Cajeput Essence, Frankincense Essence, Juniper Essence, Pine Essence, Rosemary Essence, Tea Tree Essence, Wintergreen Essence.
Related Health Conditions
Alcoholism Arthritis Coronary heart disease Fatigue Fever Hereditary disorders Hypertension Infection Inflammation Menopause Myocardial infarction Obesity Pain Parathyroid disorders Proliferative hemapoietic disease Psoriasis Renal disorders (Kidney disease) Stroke
Alpers, D.H., R.E. Clouse & W.F. Stenson. 1983. Manual of Nutritional Therapeutics. Little, Brown, and Company, Boston. 457 pp.
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Berkow, R. 1977. The Merck Manual. Merck Sharp and Dohme Research Laboratories Pub., Rahway, New Jersey. 2165 pp.
Berman EL: Clues in the eye: ocular signs of metabolic and nutritional disorders. Geriatrics, 1995 Jul, 50:7, 34-6, 43-4.
Bland, Jeffrey. Medical Applications of Clinical Nutrition. New Canaan, Conn.: Keats, 1983.
Chicago Dietetic Association and the South Suburban Dietetic Association of Cook and Will Counties. 1981. Manual of Clinical Dietetics. W.B. Saunders Co., Philadephia.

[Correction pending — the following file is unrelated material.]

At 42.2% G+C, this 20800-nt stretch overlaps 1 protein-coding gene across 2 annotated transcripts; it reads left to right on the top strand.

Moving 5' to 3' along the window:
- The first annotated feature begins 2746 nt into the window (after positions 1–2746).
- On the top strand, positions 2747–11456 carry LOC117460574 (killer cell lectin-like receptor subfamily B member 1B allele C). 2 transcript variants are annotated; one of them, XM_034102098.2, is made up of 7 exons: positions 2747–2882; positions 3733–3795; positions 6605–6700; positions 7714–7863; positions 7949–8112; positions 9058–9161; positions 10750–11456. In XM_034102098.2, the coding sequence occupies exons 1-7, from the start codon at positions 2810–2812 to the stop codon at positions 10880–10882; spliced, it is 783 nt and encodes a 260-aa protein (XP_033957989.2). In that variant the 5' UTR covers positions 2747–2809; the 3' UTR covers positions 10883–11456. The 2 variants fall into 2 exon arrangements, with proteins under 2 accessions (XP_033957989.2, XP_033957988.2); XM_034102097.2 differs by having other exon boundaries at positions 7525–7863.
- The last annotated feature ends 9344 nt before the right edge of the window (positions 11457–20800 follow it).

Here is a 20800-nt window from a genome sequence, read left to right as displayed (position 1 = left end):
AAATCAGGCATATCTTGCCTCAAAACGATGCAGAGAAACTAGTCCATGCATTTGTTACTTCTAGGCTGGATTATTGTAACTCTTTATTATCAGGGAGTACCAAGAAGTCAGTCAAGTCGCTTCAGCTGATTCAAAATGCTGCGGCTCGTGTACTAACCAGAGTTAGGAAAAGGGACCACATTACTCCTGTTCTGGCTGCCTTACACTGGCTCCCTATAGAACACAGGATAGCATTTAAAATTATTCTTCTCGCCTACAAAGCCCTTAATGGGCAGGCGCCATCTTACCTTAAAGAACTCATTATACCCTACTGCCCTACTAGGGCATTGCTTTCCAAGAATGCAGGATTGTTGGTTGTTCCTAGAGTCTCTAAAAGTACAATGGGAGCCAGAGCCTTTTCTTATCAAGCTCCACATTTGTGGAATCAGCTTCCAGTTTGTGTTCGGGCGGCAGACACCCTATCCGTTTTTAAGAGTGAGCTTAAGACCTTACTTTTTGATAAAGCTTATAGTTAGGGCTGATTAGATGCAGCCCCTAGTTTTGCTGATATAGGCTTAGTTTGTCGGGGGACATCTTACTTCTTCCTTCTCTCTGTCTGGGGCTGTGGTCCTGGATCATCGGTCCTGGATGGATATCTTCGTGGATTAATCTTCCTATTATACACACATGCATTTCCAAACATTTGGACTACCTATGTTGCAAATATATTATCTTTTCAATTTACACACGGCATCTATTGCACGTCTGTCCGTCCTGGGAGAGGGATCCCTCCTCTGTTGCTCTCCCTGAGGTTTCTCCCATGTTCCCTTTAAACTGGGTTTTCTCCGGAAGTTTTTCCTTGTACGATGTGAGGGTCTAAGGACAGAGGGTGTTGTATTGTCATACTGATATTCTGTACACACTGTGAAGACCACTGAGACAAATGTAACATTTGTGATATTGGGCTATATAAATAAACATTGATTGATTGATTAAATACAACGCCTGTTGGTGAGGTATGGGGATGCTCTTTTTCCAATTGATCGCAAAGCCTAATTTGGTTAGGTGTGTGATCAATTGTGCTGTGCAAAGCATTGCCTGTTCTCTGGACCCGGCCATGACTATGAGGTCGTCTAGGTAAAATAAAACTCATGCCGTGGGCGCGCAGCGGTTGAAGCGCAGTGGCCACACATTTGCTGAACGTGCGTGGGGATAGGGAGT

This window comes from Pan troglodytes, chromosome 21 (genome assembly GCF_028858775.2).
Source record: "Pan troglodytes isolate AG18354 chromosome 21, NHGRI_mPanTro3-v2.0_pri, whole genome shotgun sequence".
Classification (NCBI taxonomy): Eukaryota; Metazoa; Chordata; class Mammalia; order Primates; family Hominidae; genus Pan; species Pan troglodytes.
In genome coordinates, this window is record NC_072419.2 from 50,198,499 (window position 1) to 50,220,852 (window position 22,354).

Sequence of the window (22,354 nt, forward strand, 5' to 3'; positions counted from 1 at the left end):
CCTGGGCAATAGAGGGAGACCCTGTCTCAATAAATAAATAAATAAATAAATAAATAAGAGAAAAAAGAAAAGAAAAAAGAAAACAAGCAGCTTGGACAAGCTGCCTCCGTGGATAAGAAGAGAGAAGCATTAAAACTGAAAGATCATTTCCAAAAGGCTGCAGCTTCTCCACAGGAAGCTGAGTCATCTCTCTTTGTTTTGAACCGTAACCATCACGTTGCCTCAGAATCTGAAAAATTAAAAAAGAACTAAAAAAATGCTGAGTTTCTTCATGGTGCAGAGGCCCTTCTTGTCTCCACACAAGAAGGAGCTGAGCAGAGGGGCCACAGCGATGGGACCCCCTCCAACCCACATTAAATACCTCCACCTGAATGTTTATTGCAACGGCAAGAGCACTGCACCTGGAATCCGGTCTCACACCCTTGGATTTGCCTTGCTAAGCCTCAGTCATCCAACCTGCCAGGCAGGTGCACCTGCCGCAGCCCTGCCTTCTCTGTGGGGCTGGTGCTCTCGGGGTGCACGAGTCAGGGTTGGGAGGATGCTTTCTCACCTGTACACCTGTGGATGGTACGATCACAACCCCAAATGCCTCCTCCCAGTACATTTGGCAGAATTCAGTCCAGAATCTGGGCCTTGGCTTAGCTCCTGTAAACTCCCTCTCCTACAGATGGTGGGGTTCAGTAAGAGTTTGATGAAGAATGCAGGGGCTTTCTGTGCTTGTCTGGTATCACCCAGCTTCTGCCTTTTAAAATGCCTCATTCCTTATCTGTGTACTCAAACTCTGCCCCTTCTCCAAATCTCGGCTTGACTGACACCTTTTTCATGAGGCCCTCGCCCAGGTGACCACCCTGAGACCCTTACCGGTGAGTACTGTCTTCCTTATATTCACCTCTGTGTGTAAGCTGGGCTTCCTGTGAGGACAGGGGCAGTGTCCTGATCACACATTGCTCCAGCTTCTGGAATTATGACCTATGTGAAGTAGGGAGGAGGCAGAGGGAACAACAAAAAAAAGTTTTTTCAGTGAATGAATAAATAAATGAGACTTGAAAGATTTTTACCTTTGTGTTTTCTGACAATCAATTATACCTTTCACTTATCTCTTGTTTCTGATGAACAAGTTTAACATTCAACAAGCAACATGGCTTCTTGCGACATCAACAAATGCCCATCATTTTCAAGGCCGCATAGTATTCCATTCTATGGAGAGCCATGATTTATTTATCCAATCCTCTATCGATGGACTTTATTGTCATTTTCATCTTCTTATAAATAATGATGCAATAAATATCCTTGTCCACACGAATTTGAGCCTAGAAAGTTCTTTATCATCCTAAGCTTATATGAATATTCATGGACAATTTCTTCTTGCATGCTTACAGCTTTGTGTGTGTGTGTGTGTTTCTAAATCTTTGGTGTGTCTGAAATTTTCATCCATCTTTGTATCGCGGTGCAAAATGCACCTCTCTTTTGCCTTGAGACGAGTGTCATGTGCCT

Gelber AC et al., Gout and risk for subsequent coronary heart disease. The Meharry-Hopkins Study. Arch Intern Med, 1997 Jul 14, 157:13, 1436-40.
Gregoline PE et al., Gout and hypothyroidism. J Am Podiatr Med Assoc, 1997 Aug, 87:8, 394-6.
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Hunt, S.M., J.L. Groff & J.M. Holbrook. 1980. Nutrition: Principles and Clinical Practice John Wileyand Sons, N.Y. 506 pp.
Iowa Dietetics Association. 1984. Simplified Diet Manual: with Meal Patterns. 5th ed. Iowa State Univ Press; Ames, Iowa. 108 pp.
Jancin, B.: Sports Nutrition: What Works and What Doesn't. Family Practice News, September 15, 1993;5. Migraine Headache and Diet.
Kirschmann, J.D. 1990. Nutrition Almanac: Nutrition Search. McGrew-Hill: New York.
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Pauri, A. Therapy of Gout and Hypercericemia. Clin. Ter., 107 1981.
Pennington, J. 1978. Nutritional Diet Therapy. Bull Publ. Palo Alto, Ca. Petersdorf, R.G. & R.D. Adams. 1983. Harrison's Principles Of Internal Medicine. 10th ed. McGraw Hill Pub Co., New York. 2212 pp.
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Simmonds HA et al., When to investigate for purine and pyrimidine disorders. Introduction and review of clinical and laboratory indications. J Inherit Metab Dis, 1997 Jun, 20:2, 214-26.
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Wang, Y.M. & J. Van Eys. Nutritional Significance of Fructose and Sugar Alcohols. Ann. Rev. Nutrition, 1. 1981.